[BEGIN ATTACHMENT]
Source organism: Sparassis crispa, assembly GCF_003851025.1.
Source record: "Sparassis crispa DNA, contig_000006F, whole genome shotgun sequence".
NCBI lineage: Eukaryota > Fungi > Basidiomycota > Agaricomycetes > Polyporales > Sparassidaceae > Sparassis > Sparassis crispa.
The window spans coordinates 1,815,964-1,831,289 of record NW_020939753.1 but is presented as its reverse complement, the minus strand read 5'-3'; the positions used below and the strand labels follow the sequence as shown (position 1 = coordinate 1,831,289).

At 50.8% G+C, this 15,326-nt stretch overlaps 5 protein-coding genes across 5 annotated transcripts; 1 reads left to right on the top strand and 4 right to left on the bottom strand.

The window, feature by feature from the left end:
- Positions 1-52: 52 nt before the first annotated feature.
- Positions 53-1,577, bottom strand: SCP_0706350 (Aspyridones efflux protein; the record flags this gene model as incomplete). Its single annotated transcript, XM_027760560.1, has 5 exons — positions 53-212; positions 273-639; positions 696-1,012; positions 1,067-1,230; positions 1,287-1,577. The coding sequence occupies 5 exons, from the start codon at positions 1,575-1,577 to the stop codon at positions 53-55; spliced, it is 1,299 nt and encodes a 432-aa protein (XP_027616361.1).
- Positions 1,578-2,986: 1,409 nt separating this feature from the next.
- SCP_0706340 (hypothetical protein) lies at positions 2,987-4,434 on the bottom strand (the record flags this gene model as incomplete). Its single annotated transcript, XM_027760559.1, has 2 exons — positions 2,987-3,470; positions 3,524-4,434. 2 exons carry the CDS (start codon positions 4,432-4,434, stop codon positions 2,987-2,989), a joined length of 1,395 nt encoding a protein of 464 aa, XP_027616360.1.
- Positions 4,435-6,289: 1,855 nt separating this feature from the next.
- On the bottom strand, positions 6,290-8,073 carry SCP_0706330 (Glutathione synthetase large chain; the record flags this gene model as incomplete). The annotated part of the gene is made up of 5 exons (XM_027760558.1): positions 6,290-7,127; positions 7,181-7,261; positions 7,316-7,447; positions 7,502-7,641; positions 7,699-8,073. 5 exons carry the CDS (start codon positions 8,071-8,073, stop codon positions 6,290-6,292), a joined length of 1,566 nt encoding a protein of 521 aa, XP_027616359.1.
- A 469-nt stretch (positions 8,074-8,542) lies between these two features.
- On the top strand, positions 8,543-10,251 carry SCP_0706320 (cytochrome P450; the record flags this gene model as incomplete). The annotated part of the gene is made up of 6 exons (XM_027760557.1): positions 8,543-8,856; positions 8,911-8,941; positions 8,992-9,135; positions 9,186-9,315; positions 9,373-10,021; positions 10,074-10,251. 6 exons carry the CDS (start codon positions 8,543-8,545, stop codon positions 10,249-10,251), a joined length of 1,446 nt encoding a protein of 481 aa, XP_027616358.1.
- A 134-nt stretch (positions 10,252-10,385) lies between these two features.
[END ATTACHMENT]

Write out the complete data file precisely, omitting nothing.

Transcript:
Source organism: Sparassis crispa, assembly GCF_003851025.1.
Source record: "Sparassis crispa DNA, contig_000006F, whole genome shotgun sequence".
NCBI lineage: Eukaryota > Fungi > Basidiomycota > Agaricomycetes > Polyporales > Sparassidaceae > Sparassis > Sparassis crispa.
The window spans coordinates 1,815,964-1,831,289 of record NW_020939753.1 but is presented as its reverse complement, the minus strand read 5'-3'; the positions used below and the strand labels follow the sequence as shown (position 1 = coordinate 1,831,289).

At 50.8% G+C, this 15,326-nt stretch overlaps 5 protein-coding genes across 5 annotated transcripts; 1 reads left to right on the top strand and 4 right to left on the bottom strand.

The window, feature by feature from the left end:
- Positions 1-52: 52 nt before the first annotated feature.
- Positions 53-1,577, bottom strand: SCP_0706350 (Aspyridones efflux protein; the record flags this gene model as incomplete). Its single annotated transcript, XM_027760560.1, has 5 exons — positions 53-212; positions 273-639; positions 696-1,012; positions 1,067-1,230; positions 1,287-1,577. The coding sequence occupies 5 exons, from the start codon at positions 1,575-1,577 to the stop codon at positions 53-55; spliced, it is 1,299 nt and encodes a 432-aa protein (XP_027616361.1).
- Positions 1,578-2,986: 1,409 nt separating this feature from the next.
- SCP_0706340 (hypothetical protein) lies at positions 2,987-4,434 on the bottom strand (the record flags this gene model as incomplete). Its single annotated transcript, XM_027760559.1, has 2 exons — positions 2,987-3,470; positions 3,524-4,434. 2 exons carry the CDS (start codon positions 4,432-4,434, stop codon positions 2,987-2,989), a joined length of 1,395 nt encoding a protein of 464 aa, XP_027616360.1.
- Positions 4,435-6,289: 1,855 nt separating this feature from the next.
- On the bottom strand, positions 6,290-8,073 carry SCP_0706330 (Glutathione synthetase large chain; the record flags this gene model as incomplete). The annotated part of the gene is made up of 5 exons (XM_027760558.1): positions 6,290-7,127; positions 7,181-7,261; positions 7,316-7,447; positions 7,502-7,641; positions 7,699-8,073. 5 exons carry the CDS (start codon positions 8,071-8,073, stop codon positions 6,290-6,292), a joined length of 1,566 nt encoding a protein of 521 aa, XP_027616359.1.
- A 469-nt stretch (positions 8,074-8,542) lies between these two features.
- On the top strand, positions 8,543-10,251 carry SCP_0706320 (cytochrome P450; the record flags this gene model as incomplete). The annotated part of the gene is made up of 6 exons (XM_027760557.1): positions 8,543-8,856; positions 8,911-8,941; positions 8,992-9,135; positions 9,186-9,315; positions 9,373-10,021; positions 10,074-10,251. 6 exons carry the CDS (start codon positions 8,543-8,545, stop codon positions 10,249-10,251), a joined length of 1,446 nt encoding a protein of 481 aa, XP_027616358.1.
- A 134-nt stretch (positions 10,252-10,385) lies between these two features.